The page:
LONDON.- Sprüth Magers
London presents an exhibition of new work by acclaimed German artist Andreas Schulze. In his second solo show at the London gallery, the artist presents two ceramic sculptures alongside a selection of paintings, depicting landscapes inspired by the artists recent expedition to the island of Sicily.
Andreas Schulze first came to prominence in the early 1980s, as a pivotal figure in the explosive flourishing of creativity which centred around Monika Sprüths gallery in Cologne. Schulze has since been recognised as an inventor of new pictorial worlds, having developed an autonomous and unmistakable visual language with which to explore various interior views of society. A fundamental theme in the artists work is the power of painting to create illusion, giving multifaceted treatment to the theme of the interplay between being and appearance, reality and staging in the medium of painting. An independent and anti-hierarchical use of traditional styles of painting links his work with the Avant Garde movements of the early twentieth century, above all Dada, Surrealism and Symbolism, yet his cool, analytical compositions and his independent themes allow Schulze to retain a unique position within the context of contemporary art.
The exhibition showcases a series of paintings depicting the landscape of Sicily, where Schulze, following the tradition of old master painters who would partake in artistic pilgrimages across Europe, recently visited. The works on paper are made up of strangely dimensioned forms, rendered in perspective and executed with a vivid palette, bringing hidden layers of consciousness and underlying emotions to mind. Ohne Titel (Meeresdurchblick 2), 2013 and Ohne Titel (Sizilianischer Bauzaun 3), 2013 depict a fragment of sea view behind a wall, while in Ohne Titel (KrakeTaormina 2), 2013 the sea is partially blocked by the body of an octopus. In four of the paintings, the artist furnishes his seascapes with isolated objects, as in Ohne Titel (Bett am Meer), 2013, in which Schulze blocks a picturesque vista with the brown form of a bed frame harbouring large, cloudlike cushions. Here, the domestic object becomes the protagonist of a concealed narrative, freeing it from its function and assigning a performance filled with significance. These illusionistic landscapes, which privilege psychological depth over flatness, correspond to the Surrealist preference for mysterious, enigmatic stage sets. By folding together the genres of interiors and landscapes, and exploring notions of inner and outer space, the compositions convey coziness and menace, familiarity and strangeness, playfulness and melancholy and calm and discomfort, ultimately evoking the dislocated and fragmented nature of contemporary experience.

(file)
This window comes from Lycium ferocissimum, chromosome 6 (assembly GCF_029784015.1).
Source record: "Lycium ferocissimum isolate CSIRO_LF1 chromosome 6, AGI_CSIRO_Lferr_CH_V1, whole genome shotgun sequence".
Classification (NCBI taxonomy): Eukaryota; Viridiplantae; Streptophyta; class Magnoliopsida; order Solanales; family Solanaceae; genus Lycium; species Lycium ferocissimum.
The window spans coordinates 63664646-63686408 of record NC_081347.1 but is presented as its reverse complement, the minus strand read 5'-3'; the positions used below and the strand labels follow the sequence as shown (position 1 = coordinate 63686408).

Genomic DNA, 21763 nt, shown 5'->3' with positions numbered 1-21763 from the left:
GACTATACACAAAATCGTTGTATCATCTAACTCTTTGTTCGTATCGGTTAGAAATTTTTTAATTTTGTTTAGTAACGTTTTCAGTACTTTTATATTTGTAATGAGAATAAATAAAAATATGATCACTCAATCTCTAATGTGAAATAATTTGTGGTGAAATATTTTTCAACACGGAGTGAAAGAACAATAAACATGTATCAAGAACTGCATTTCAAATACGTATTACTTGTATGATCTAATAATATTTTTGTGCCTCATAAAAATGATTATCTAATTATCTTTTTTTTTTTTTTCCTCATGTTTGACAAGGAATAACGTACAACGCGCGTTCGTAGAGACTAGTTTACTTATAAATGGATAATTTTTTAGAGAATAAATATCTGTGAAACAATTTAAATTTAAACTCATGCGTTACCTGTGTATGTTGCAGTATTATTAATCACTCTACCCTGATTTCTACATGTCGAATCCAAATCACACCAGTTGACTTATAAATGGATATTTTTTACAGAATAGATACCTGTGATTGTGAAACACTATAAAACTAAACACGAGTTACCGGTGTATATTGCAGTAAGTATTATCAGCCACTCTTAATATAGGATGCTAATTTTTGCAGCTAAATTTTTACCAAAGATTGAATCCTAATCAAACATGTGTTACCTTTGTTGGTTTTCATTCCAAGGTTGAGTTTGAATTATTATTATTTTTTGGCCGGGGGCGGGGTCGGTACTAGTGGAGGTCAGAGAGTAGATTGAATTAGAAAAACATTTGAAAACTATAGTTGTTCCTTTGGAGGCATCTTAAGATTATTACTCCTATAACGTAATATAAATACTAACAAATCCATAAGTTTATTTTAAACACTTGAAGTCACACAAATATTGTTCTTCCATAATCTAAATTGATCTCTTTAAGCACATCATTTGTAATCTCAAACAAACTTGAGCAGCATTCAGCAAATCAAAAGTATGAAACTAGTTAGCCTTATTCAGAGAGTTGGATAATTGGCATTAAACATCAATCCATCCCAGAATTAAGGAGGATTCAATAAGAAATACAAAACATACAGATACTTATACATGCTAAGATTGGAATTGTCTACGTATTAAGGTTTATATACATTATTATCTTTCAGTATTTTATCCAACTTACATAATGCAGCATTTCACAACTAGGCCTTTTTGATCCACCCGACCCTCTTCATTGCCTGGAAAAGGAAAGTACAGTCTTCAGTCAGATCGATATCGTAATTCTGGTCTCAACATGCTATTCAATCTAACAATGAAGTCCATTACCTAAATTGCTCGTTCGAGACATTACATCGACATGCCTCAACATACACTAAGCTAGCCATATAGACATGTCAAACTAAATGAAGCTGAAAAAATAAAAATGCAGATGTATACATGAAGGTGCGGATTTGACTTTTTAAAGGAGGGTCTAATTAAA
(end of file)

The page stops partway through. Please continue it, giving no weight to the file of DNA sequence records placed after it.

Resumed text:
Juxtaposed against the uncanny melancholy of Schulzes paintings are two of the artists playfully anthropomorphic ceramic sculptures. These sculptures take the familiar, everyday shape of vases or jugs, adorned with the facial features of the artist himself. Each unique ceramic has been hand crafted, alluding to a sense of homely tradition which Schulze has sought to challenge and complicate in other aspects of his work. The sculptures tap into a vein of Schulzes practice that is replete with, and almost fetishizes, bourgeois décor and ornamentation, which is symptomatic of Schulzes fascination with modern yearnings for contentment.
Andreas Schulze was born in Hanover in 1955. He studied at the Gesamthochschule Kassel and Stattliche Kunstakademie Düsseldorf, where he is Professor of Painting. Major solo exhibitions include the opening show at Galerie Monika Sprüth in Cologne (1983) and INTERIEUR at the Falckenberg Collection in Hamburg (2010). Major group exhibitions include Tate Britain, London (1983), MoMA, New York (1984), the Kunstforeningen, Copenhagen (1988) and the Triennale in Milan (1997). He lives and works in Cologne.